Evil geniuses and world domination are 2 of our goals... we also like Dr Who

How good is your code

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In the last post about making the magic work I discussed how to get continuous integration working with the selfietorium project, and getting it building and deploying a deb file.

This time I’m talking about measuring code quality through SonarQube and Codacy.

At (real) work, we’re planning on using SonarQube to measure code statistics – its a tool that will tell you whether your variable names match coding standards, or whether your code is duplicated, or has unused references etc.  But I found out that SonarSource host an instance of SonarQube that can be used to analyse open source projects.  As selfietorium is an open source project, I signed up.

For those looking to a more private solution, then it is possible to run your own sonarqube server, and that might be a topic for a future post – but for now I’m going to set up SonarQube.com to analyse selfietorium.

Logging on to SonarQube :

SonarQube uses github authentication, so connecting is easy. Once you are logged in you’ll need to create a security token.  SonarQube works by having code pushed to it – so in the previous blogpost we used Travis CI to push the code to SonarQube.  To make this happen we need a security token.

To create a security token :

Once you have authenticated with SonarQube and logged on, click your name in the top right of the page, and select “My Account”.

  • From here click “Security”
  • Click Generate to generate a token – give your token a suitable name.  Once your token is generated make a note of it – you are going to need it later.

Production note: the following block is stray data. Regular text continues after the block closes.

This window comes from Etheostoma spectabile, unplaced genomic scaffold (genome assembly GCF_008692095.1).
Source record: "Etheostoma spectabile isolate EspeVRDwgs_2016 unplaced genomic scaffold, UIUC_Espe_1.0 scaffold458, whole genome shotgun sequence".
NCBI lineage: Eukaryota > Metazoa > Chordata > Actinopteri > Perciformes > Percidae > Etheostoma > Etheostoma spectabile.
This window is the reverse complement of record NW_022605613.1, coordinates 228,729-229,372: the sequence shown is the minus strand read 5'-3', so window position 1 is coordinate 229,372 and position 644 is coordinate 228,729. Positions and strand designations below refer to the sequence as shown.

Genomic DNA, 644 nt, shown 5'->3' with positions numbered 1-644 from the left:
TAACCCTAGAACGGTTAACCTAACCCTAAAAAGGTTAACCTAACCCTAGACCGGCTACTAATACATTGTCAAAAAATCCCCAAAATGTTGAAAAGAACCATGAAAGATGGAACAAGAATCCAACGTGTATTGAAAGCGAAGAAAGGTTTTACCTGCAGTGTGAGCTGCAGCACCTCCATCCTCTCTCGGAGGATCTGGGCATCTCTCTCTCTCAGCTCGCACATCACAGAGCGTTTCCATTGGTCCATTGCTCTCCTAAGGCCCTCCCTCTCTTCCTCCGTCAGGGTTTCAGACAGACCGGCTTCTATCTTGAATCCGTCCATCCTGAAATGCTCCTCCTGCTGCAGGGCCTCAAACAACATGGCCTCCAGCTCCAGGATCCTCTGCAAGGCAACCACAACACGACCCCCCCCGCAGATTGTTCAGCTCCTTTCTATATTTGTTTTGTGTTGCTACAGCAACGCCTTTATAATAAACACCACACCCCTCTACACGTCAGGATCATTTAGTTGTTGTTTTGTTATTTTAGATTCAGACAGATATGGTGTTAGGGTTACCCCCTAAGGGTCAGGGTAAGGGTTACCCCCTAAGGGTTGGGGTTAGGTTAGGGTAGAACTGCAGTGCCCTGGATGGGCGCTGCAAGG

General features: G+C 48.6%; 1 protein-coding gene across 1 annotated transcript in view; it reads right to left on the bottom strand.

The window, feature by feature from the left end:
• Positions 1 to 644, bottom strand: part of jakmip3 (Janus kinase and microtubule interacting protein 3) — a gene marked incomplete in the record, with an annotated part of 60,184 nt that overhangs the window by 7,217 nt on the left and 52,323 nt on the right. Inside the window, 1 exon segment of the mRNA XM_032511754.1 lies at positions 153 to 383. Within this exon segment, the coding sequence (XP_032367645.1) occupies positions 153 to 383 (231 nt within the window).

Back in Travis CI, the sonar-scanner line instructs a plug in to push the code to sonarqube using the configuration section and a new file that needs to be added to the project root:


Selfietorium’s configuration file can be found here.  SonarQube does have documentation about setting up the properties file, and it isn’t hard to set up.

We can now use the token we got from SonarQube to tell Travis-CI what to authenticate itself as.  This is stored in the environment variables section, using the techniques I touched on in previous post, in particular the section on “Keeping Secrets”

Next time you build your project, it will be pushed to SonaqQube (along with the sonar-project.properties), and analysis performed against the code.

SonarQube is a great tool, but it doesn’t give us what we really want – a nice graphic we can add to our project read me – after all, that’s what’s important right?

Using Codacy

Ggenerating the markup for the all important badge.

Like SonarQube, Codacy uses github for authentication.  To set up a project for analysis, it’ just a case of clicking your project and clicking go.  It’s a much simpler setup that SonarQube.  Getting that all important badge is also a breeze.  Click on the Settings button from the dashboard.
From here you can generate markup for different documentation systems including html, rst, and markdown.  Just copy the Markdown and paste it into the appropriate document on your github repository and now you’ll get a badge rewarding you for making the code better.


Correction : selfietorium enclosure v1

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Version 1 selfietorium enclosure presented by titaniumworkshop R&D engineer Alan Hingley

It has been bought to my attention that the initial version of this post incorrectly identified the titanium bunker department responsible for the development of the version 1 selfietorium enclosure as titanium shed. This was obviously incorrect, as titanium shed was the original project code for the department now known as titanium workshop. Accordingly the credit for this work should be titanium workshop.

Selfietorium version 1 enclosure

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Version 1 selfietorium enclosure presented by titaniumshed R&D engineer Alan Hingley

Titaniumshed has now produced an initial version of the selfietorium enclosure.